To know Sadie West is truly to experience an enigma. The girl has an exceptionally deep voice and her rumbling laugh will drop to a whisper, unexpectedly. She is an outrageously attractive woman with full natural lips, huge green eyes, deep olive skin, and dark hair. Her breasts are real as is her round, full bubble butt.

Beneath this outwardly goddess-like woman is the little girl that I knew and grew up with. This rowdy tomboy stole my underwear and hung it on the clothesline for her brothers to see at the family barbecue. As kids we would play hide-and-seek late at night on the deserted high school campus, where we would often hide in the drainage sewer. We would spend afternoons at the public pool, Sadie speaking loudly in an English accent, yelling “bloody fuck!” off the high dive. When the new neighbors moved in next door to her parents’ house, she had them thinking she was an adopted British kid for at least a week.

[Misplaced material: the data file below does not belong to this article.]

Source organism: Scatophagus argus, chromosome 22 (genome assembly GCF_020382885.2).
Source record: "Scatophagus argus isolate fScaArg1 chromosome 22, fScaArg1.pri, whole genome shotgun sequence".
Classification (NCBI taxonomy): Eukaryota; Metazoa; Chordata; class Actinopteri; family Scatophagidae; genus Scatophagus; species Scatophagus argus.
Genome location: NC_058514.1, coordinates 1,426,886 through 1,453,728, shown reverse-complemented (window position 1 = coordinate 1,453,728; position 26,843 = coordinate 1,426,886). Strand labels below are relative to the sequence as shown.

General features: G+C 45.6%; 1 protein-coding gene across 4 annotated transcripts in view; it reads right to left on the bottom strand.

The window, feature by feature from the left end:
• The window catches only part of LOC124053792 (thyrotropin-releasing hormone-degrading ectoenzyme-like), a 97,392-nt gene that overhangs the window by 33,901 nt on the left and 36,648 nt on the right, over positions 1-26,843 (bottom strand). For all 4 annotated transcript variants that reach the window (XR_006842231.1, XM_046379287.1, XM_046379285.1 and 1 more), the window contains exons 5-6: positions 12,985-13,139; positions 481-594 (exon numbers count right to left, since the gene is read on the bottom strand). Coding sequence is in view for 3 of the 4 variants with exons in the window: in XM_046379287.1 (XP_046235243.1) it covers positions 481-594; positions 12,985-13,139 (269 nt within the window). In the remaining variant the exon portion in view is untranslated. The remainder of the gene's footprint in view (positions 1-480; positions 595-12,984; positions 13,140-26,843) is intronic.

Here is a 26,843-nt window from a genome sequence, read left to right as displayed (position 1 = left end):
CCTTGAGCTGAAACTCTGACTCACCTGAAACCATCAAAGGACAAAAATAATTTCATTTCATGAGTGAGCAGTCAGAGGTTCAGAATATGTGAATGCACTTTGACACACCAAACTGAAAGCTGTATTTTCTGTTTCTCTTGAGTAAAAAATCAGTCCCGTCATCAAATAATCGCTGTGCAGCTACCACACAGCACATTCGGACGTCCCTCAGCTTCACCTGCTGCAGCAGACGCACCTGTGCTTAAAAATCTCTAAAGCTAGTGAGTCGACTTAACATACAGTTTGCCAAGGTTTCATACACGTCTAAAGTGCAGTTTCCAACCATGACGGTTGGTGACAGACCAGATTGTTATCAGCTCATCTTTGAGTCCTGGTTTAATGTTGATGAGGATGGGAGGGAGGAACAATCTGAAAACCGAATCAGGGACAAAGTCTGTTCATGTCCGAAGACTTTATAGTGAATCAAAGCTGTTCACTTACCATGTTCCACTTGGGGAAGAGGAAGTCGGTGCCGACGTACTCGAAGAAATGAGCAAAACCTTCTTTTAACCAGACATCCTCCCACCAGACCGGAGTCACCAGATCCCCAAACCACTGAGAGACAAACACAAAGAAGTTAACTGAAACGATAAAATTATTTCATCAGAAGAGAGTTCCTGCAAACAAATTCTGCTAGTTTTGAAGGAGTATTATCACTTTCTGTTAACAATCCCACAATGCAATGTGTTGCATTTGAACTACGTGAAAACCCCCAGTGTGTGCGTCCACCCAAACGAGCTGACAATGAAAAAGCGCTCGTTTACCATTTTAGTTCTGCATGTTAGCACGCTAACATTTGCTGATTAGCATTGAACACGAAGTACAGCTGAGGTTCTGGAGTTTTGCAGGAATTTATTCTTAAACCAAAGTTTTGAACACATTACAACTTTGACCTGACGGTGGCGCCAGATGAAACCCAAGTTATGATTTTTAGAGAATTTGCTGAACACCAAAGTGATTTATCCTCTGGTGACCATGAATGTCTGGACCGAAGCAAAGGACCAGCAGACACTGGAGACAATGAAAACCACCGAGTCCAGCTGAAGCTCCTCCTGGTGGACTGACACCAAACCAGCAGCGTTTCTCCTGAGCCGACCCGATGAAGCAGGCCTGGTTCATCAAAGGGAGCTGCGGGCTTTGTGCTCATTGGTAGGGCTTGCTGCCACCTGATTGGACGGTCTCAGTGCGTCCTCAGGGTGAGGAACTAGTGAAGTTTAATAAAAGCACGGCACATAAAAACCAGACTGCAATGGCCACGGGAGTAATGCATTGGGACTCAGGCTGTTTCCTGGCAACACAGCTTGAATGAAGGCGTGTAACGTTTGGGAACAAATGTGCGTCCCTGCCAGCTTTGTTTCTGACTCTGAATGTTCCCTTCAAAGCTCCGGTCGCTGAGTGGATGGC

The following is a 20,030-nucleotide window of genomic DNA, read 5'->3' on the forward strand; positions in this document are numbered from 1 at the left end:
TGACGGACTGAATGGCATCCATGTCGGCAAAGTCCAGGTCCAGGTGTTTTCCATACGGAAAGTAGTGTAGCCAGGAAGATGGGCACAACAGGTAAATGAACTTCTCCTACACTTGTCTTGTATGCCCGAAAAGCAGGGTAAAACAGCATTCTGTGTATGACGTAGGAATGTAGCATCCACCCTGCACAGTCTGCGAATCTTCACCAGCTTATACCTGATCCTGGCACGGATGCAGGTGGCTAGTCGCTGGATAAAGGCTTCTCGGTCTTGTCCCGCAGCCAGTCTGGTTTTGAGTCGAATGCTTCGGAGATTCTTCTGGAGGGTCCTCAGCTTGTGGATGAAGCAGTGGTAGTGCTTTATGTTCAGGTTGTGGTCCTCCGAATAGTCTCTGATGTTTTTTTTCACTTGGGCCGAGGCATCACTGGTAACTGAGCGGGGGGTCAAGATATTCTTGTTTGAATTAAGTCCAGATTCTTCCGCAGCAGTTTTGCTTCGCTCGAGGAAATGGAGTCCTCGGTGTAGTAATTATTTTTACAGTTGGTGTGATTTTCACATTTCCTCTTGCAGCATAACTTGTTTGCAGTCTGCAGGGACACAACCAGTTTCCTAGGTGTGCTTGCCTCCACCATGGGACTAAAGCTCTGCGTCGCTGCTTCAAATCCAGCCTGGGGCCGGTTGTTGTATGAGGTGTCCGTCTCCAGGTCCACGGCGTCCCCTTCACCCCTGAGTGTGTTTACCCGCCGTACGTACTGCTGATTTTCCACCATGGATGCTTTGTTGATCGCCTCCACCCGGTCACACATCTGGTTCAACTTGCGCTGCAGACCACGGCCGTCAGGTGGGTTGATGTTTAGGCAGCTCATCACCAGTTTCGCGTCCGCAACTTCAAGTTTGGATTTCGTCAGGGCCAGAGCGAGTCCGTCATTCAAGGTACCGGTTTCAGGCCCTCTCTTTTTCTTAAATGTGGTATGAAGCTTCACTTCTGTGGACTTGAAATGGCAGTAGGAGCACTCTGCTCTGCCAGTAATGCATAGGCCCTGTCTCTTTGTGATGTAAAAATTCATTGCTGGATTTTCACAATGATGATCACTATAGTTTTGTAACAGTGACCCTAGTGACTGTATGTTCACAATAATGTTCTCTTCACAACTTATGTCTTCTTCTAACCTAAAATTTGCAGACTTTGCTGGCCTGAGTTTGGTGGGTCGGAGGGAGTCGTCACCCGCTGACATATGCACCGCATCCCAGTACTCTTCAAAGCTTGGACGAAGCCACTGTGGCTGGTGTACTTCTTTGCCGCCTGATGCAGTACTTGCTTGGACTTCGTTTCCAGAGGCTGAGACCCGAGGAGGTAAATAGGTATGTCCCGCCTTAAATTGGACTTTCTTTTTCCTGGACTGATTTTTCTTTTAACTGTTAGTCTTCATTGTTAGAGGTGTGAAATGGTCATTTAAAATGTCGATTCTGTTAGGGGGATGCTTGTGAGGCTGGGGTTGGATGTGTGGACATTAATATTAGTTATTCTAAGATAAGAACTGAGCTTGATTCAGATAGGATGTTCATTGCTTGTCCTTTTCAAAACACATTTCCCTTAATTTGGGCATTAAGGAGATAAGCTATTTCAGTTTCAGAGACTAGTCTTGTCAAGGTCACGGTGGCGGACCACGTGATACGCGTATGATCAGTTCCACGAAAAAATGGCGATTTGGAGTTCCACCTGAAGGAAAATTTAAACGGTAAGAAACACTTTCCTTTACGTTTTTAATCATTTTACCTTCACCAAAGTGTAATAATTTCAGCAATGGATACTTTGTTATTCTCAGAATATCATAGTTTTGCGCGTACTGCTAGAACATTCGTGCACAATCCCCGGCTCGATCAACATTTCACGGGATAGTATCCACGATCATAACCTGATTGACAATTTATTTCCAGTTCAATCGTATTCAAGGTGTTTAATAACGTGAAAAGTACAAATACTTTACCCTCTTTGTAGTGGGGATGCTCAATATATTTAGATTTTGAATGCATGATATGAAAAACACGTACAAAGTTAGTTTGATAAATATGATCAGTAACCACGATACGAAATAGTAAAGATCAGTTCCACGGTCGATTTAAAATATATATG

Fuck Your Feminist Porn

(Still of 1920s silent film porn by Narisa Spaulding)
(Still of 1920s silent film porn by Flickr user Narisa)

Last year, I was short on cash and struggling with full service work. For the first time in my life, I approached a porn company.

This was no ordinary porn company—they made this known every step of the way. They were “alternative” and “empowering.” They were “feminist” and made “erotica.” They were a company that was not like the others.

They were full of shit.

Here’s what working for them looked like:

They had me sign a form in which I promised that filming for them was just a hobby, not my job. It was a lie—one that was already pissing me off. They handed me a camera, took my passport for collateral, sent me home with a list of very exact specifications for what to film, and had me shoot my scene myself. Then, they had me come back to deliver the work. They complained about the amount of makeup I wore—said it didn’t fit their more “natural” style, though it was the same amount of makeup I had worn every day for the past 10 months—and handed me $200. They didn’t invite me back. They did invite back my skinnier, scar-free friend.

So feminist, right?